I hope the Yankee kids are paying attention to what the older Yankees are doing this month. They could learn a few things. 

Tuesday, September 18, 2012

Baseball Giants go green

Here’s some news out of San Francisco that warms this environmental journalist’s heart. The San Francisco Giants installed four new electric vehicle charging stations at AT&T Park, a nod to California’s status as the environmental leader in the US.

I had the great pleasure of visiting the beautiful AT&T Park back in April with my good friend Scott, another notch in my quest to visit every Major League ballpark in America (have already been to the Rogers Centre in Toronto many times, thanks to the New York Yankees). 

AT&T Park was the last stop on a fantastic day that started with a trip over the Golden Gate Bridge and a visit to the Muir Woods.

The area around the ballpark is just gorgeous, especially McCovey Cove, as seen in these photos. I found the food choices at the ballpark somewhat limiting and it gets very cold there, even on a relatively nice day. But the atmosphere and the fans were fantastic, including the mother and college-bound son sitting next to us who I chatted with for much of the game. Plus, there was an awesome fireworks display after the game (and I’m a sucker for fireworks so I loved it).

The Giants are rightly proud of their green partnerships (the giveaway that day was sponsored by solar panel maker Hanwha Solar, as you can see from this photo). 

I’m glad to see baseball teams such as the Giants and other sports franchises taking the initiative to truly be greener in their operations. It’s not just good for the environment. It’s good business. 

Friday, September 14, 2012

Derek Jeter puts Yankees on his back

Derek Jeter has put the New York Yankees on his back and is trying to singlehandedly carry them across the finish line.

The Yankees Captain got a big assist last night from Phil Hughes, who shut down a beleaguered Boston Red Sox team, avoided giving up the long ball (no small feat as his is one of the league leaders in this category) and got his 15th victory last night, tops on a Yankees rotation that includes CC Sabathia and Hiroki Kuroda. But as impressive as Hughes was in Fenway Park, Jeter showed us why he is the true captain of the team, not just in title, but out on the field.

Ignoring the pain that has him hobbling and limping all around the bases, he managed to once again come up in the clutch, with a well-earned single that gave the dominant Hughes a small cushion. We shouldn’t really be surprised by anything Jeter does, except the man is playing on one leg, which, of course, he won’t even talk about. I wish I had Derek Jeter’s pain tolerance (my recent back injury has shown me that I do not).

It has become obvious to everyone that the Yankees are still in the division race only because of Derek Jeter. In the YES postgame show, David Cone said the Yankees Captain is basically willing the Yankees to win the American League East and get them into the baseball playoffs.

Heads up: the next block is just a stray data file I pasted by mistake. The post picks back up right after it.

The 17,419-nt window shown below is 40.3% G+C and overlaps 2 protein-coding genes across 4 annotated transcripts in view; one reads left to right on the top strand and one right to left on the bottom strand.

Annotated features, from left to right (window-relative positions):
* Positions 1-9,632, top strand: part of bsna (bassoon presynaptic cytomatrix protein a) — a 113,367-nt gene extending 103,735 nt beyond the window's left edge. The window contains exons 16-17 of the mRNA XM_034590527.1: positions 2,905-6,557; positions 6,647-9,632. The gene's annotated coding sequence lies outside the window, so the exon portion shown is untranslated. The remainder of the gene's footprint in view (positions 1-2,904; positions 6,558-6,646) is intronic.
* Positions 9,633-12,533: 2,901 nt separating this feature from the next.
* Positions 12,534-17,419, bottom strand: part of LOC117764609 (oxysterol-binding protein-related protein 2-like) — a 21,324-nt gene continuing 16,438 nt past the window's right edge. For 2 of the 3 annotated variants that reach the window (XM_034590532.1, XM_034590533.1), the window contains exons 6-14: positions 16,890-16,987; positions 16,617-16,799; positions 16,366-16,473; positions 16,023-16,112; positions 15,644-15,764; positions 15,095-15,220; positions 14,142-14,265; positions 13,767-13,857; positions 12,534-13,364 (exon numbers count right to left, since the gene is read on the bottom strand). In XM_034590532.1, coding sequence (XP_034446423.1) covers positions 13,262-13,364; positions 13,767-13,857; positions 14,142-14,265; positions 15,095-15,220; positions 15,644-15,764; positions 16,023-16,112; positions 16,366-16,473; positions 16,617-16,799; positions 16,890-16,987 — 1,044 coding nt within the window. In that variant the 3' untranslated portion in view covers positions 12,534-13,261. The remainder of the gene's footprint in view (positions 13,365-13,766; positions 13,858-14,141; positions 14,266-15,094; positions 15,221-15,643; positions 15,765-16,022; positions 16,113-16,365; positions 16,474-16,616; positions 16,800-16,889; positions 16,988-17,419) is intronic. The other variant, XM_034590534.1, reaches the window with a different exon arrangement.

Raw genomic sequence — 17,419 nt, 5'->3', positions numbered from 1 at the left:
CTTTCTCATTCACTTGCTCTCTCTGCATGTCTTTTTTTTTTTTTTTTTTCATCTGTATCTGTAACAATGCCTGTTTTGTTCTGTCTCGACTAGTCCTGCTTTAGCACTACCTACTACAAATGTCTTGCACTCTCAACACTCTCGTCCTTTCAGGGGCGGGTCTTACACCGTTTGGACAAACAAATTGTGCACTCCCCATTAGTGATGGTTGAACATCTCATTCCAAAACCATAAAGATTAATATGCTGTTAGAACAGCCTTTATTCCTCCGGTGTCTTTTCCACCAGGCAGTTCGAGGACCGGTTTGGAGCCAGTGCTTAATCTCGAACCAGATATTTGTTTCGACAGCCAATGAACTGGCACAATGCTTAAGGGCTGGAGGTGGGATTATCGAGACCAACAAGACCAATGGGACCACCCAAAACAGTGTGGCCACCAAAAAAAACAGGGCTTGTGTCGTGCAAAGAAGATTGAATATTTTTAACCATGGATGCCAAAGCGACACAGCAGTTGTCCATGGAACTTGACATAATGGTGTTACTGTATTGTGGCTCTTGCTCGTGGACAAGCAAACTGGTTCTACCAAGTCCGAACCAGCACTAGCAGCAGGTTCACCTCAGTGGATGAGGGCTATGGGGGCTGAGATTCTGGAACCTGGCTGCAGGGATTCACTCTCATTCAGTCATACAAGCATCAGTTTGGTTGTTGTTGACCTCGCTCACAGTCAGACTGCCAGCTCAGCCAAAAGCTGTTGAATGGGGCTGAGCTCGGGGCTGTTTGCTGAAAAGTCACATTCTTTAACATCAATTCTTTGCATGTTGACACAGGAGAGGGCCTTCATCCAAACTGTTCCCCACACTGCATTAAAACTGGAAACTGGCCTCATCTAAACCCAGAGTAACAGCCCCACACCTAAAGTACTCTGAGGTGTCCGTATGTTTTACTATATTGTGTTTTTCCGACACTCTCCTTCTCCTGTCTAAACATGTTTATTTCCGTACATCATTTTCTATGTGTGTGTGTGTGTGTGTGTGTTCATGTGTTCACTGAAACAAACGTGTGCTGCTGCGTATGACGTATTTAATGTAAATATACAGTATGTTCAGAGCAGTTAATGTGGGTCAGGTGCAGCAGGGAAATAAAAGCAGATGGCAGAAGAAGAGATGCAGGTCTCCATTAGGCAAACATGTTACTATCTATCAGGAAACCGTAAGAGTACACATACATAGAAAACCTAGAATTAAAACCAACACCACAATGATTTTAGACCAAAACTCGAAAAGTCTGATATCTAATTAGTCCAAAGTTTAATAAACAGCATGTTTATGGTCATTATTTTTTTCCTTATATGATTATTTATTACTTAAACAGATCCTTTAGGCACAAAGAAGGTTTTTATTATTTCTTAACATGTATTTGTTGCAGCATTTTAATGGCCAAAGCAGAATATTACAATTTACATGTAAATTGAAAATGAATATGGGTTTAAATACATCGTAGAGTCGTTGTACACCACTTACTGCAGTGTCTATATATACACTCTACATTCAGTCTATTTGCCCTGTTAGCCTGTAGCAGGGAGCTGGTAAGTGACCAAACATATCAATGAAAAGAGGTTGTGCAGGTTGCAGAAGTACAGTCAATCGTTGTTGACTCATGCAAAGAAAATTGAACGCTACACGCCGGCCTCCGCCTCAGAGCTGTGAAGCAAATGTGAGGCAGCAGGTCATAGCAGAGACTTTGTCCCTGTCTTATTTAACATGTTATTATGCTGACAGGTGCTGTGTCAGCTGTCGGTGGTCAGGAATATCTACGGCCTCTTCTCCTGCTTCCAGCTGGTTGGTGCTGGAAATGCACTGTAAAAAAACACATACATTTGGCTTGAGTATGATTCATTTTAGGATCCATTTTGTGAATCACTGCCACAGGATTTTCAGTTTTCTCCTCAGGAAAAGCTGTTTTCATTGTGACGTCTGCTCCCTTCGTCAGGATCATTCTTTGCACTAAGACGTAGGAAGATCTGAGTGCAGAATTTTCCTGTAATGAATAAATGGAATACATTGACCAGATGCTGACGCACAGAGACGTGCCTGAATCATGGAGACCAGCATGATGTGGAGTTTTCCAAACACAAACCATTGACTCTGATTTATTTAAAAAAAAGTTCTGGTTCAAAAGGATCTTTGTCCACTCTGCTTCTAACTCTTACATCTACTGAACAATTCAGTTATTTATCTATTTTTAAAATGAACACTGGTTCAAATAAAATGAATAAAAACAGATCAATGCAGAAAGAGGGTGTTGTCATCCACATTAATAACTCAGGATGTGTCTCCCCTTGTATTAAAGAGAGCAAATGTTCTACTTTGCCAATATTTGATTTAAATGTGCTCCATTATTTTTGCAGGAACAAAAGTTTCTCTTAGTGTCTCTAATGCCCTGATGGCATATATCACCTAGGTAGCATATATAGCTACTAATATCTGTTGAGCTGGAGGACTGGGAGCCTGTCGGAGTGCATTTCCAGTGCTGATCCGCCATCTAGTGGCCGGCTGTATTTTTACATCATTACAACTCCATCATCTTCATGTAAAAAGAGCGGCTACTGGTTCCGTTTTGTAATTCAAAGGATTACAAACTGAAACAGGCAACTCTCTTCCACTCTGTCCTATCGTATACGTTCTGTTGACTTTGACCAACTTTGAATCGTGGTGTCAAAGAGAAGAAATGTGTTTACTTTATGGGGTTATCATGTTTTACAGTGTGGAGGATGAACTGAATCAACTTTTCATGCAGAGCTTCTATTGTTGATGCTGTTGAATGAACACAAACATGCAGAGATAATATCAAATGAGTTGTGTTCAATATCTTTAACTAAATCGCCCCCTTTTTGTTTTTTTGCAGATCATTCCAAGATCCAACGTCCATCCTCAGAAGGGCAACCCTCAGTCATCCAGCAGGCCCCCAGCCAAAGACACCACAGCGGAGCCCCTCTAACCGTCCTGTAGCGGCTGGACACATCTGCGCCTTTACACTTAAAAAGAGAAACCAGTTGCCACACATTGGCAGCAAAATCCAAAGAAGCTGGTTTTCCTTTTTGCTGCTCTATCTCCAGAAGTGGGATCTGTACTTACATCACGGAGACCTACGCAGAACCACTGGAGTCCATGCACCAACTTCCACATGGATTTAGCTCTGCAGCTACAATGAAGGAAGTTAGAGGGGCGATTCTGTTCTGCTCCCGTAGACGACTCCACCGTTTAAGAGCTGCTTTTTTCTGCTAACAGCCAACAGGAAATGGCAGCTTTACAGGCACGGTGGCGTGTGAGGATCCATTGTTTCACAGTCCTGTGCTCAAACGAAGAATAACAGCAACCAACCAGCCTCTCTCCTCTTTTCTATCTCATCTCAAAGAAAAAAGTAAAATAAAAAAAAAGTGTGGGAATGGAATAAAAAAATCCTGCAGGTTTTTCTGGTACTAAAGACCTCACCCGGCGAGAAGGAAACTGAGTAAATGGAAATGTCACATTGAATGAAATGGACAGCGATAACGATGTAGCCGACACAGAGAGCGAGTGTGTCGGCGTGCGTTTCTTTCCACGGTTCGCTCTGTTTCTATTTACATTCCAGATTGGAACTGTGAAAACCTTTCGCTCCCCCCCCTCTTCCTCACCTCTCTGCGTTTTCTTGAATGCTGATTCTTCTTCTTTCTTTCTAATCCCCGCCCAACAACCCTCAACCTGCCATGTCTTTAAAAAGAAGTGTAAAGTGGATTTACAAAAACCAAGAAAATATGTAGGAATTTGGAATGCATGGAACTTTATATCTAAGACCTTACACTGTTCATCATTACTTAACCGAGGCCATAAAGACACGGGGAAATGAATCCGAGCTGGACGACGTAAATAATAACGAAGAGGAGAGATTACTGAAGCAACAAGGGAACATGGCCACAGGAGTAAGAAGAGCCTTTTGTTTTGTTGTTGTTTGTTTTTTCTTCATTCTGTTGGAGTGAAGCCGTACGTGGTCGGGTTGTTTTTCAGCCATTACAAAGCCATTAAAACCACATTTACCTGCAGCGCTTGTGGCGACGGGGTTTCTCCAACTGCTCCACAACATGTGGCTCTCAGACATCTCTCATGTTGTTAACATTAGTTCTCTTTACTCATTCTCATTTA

By the way, Jeter also tied the incomparable Willie Mays for 10th place on the all-time hits list. As amazing an honor as that is, Jeter doesn’t have time to think about it. He was too busy dispatching the hapless Red Sox. Now he will turn his attention to beating the Tampa Bay Rays, on his one good leg. 

Tuesday, September 11, 2012

Yankees must step up for stretch run

My baseball blog has been completely neglected for the past 10 days due to a recent back injury that makes sitting in front of my computer for long stretches of time very painful. Watching the New York Yankees play during that period wasn’t nearly as painful, but it was very uncomfortable and depressing.

The only positive for the Yankees is that they barely survived a tough stretch against their two division foes, slinking their way to Boston with a one-game lead. But the Yankees only went 4-6 against the Baltimore Orioles and the Tampa Bay Rays, allowing the teams to cut into, and in the O’s case actually temporarily tie the Yankees, for the top spot in the American League East. They were probably lucky to win those four games as they did not play particularly well, with ace CC Sabathia leading the way with two stinkers and the Bronx Bombers offense completely disappearing for most of that stretch.

And more bad news hit Monday as the Yankees found out they will be without Mark Teixeira for at least 10 days and possibly the rest of the regular season, which would make a postseason appearance for the Yankees first baseman extremely unlikely. His absence has hurt the sputtering offense, which is looking for someone in the middle of the lineup to put the team on his back and drive in Derek Jeter, who seems to always be on base.  

The Yankees do have the advantage of a weaker schedule down the stretch, starting with the Boston Red Sox tonight. But even if they can hammer their inferior opponents (not a sure thing given what the Toronto Blue Jays did to them on the last home stand) to gain the division title, Yankee fans will be consumed with fear because the team has not proven it can beat other good teams such as the O’s and Rays. But first things first, the Yankees have to win the American League East and they need to start playing better right now.